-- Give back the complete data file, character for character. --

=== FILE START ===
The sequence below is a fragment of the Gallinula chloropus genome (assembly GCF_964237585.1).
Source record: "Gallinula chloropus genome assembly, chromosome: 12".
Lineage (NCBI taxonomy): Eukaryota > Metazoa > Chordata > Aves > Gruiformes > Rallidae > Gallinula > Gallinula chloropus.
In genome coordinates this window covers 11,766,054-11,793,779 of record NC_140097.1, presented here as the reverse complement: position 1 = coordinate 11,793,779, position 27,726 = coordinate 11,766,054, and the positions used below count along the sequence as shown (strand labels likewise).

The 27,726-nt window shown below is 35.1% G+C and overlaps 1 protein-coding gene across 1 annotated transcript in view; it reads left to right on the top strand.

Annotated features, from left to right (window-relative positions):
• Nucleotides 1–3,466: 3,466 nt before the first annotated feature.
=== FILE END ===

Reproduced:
The sequence below is a fragment of the Gallinula chloropus genome (assembly GCF_964237585.1).
Source record: "Gallinula chloropus genome assembly, chromosome: 12".
Lineage (NCBI taxonomy): Eukaryota > Metazoa > Chordata > Aves > Gruiformes > Rallidae > Gallinula > Gallinula chloropus.
In genome coordinates this window covers 11,766,054-11,793,779 of record NC_140097.1, presented here as the reverse complement: position 1 = coordinate 11,793,779, position 27,726 = coordinate 11,766,054, and the positions used below count along the sequence as shown (strand labels likewise).

The 27,726-nt window shown below is 35.1% G+C and overlaps 1 protein-coding gene across 1 annotated transcript in view; it reads left to right on the top strand.

Annotated features, from left to right (window-relative positions):
• Nucleotides 1–3,466: 3,466 nt before the first annotated feature.